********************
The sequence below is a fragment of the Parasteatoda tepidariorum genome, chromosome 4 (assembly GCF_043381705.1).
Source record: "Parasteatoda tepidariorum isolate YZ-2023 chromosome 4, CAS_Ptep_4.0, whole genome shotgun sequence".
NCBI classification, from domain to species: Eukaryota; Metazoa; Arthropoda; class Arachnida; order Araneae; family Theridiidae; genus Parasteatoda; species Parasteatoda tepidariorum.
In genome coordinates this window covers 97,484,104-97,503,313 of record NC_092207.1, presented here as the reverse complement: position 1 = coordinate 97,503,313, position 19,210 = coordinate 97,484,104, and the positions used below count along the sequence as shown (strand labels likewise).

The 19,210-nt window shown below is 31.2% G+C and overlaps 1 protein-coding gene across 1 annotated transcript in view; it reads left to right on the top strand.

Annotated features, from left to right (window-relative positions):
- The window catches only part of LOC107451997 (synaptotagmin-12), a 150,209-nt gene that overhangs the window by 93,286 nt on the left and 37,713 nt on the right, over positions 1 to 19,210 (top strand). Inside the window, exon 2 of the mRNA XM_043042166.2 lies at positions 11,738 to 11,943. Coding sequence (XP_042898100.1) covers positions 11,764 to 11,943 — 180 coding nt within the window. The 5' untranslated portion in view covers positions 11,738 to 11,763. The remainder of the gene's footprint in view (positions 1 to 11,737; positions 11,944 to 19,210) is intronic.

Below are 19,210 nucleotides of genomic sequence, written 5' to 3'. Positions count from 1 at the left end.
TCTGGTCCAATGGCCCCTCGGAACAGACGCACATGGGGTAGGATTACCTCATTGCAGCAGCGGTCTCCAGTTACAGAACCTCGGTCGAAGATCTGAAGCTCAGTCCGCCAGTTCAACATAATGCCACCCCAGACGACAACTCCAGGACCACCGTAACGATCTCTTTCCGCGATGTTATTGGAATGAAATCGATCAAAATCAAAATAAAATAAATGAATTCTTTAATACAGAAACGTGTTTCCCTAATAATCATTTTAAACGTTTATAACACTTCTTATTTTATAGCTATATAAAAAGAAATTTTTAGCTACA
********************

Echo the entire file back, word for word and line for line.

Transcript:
The sequence below is a fragment of the Parasteatoda tepidariorum genome, chromosome 4 (assembly GCF_043381705.1).
Source record: "Parasteatoda tepidariorum isolate YZ-2023 chromosome 4, CAS_Ptep_4.0, whole genome shotgun sequence".
NCBI classification, from domain to species: Eukaryota; Metazoa; Arthropoda; class Arachnida; order Araneae; family Theridiidae; genus Parasteatoda; species Parasteatoda tepidariorum.
In genome coordinates this window covers 97,484,104-97,503,313 of record NC_092207.1, presented here as the reverse complement: position 1 = coordinate 97,503,313, position 19,210 = coordinate 97,484,104, and the positions used below count along the sequence as shown (strand labels likewise).

The 19,210-nt window shown below is 31.2% G+C and overlaps 1 protein-coding gene across 1 annotated transcript in view; it reads left to right on the top strand.

Annotated features, from left to right (window-relative positions):
- The window catches only part of LOC107451997 (synaptotagmin-12), a 150,209-nt gene that overhangs the window by 93,286 nt on the left and 37,713 nt on the right, over positions 1 to 19,210 (top strand). Inside the window, exon 2 of the mRNA XM_043042166.2 lies at positions 11,738 to 11,943. Coding sequence (XP_042898100.1) covers positions 11,764 to 11,943 — 180 coding nt within the window. The 5' untranslated portion in view covers positions 11,738 to 11,763. The remainder of the gene's footprint in view (positions 1 to 11,737; positions 11,944 to 19,210) is intronic.

Below are 19,210 nucleotides of genomic sequence, written 5' to 3'. Positions count from 1 at the left end.
TCTGGTCCAATGGCCCCTCGGAACAGACGCACATGGGGTAGGATTACCTCATTGCAGCAGCGGTCTCCAGTTACAGAACCTCGGTCGAAGATCTGAAGCTCAGTCCGCCAGTTCAACATAATGCCACCCCAGACGACAACTCCAGGACCACCGTAACGATCTCTTTCCGCGATGTTATTGGAATGAAATCGATCAAAATCAAAATAAAATAAATGAATTCTTTAATACAGAAACGTGTTTCCCTAATAATCATTTTAAACGTTTATAACACTTCTTATTTTATAGCTATATAAAAAGAAATTTTTAGCTACA